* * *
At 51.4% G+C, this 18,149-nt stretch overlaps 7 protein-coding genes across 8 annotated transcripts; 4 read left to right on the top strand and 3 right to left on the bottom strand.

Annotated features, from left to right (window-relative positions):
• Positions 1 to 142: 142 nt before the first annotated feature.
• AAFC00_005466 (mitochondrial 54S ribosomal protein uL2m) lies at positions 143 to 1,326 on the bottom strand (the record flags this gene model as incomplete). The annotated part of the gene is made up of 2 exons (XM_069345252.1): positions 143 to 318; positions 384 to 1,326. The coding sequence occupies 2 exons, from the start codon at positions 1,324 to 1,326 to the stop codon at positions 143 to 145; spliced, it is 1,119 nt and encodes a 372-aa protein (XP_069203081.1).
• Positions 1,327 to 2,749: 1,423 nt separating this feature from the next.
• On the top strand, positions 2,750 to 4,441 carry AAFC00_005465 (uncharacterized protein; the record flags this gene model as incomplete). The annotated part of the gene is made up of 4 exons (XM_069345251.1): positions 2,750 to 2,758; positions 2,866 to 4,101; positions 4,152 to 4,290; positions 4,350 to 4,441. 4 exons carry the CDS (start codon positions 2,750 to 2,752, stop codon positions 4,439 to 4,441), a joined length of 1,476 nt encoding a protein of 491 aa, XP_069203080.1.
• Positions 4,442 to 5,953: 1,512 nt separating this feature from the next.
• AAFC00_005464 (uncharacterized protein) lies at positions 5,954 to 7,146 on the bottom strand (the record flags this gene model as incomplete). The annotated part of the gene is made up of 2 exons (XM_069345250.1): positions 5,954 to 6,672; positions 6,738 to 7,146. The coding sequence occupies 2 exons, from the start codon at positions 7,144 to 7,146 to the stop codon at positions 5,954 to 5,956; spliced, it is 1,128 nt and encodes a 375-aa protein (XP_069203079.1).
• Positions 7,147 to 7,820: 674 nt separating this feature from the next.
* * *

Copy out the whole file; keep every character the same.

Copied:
At 51.4% G+C, this 18,149-nt stretch overlaps 7 protein-coding genes across 8 annotated transcripts; 4 read left to right on the top strand and 3 right to left on the bottom strand.

Annotated features, from left to right (window-relative positions):
• Positions 1 to 142: 142 nt before the first annotated feature.
• AAFC00_005466 (mitochondrial 54S ribosomal protein uL2m) lies at positions 143 to 1,326 on the bottom strand (the record flags this gene model as incomplete). The annotated part of the gene is made up of 2 exons (XM_069345252.1): positions 143 to 318; positions 384 to 1,326. The coding sequence occupies 2 exons, from the start codon at positions 1,324 to 1,326 to the stop codon at positions 143 to 145; spliced, it is 1,119 nt and encodes a 372-aa protein (XP_069203081.1).
• Positions 1,327 to 2,749: 1,423 nt separating this feature from the next.
• On the top strand, positions 2,750 to 4,441 carry AAFC00_005465 (uncharacterized protein; the record flags this gene model as incomplete). The annotated part of the gene is made up of 4 exons (XM_069345251.1): positions 2,750 to 2,758; positions 2,866 to 4,101; positions 4,152 to 4,290; positions 4,350 to 4,441. 4 exons carry the CDS (start codon positions 2,750 to 2,752, stop codon positions 4,439 to 4,441), a joined length of 1,476 nt encoding a protein of 491 aa, XP_069203080.1.
• Positions 4,442 to 5,953: 1,512 nt separating this feature from the next.
• AAFC00_005464 (uncharacterized protein) lies at positions 5,954 to 7,146 on the bottom strand (the record flags this gene model as incomplete). The annotated part of the gene is made up of 2 exons (XM_069345250.1): positions 5,954 to 6,672; positions 6,738 to 7,146. The coding sequence occupies 2 exons, from the start codon at positions 7,144 to 7,146 to the stop codon at positions 5,954 to 5,956; spliced, it is 1,128 nt and encodes a 375-aa protein (XP_069203079.1).
• Positions 7,147 to 7,820: 674 nt separating this feature from the next.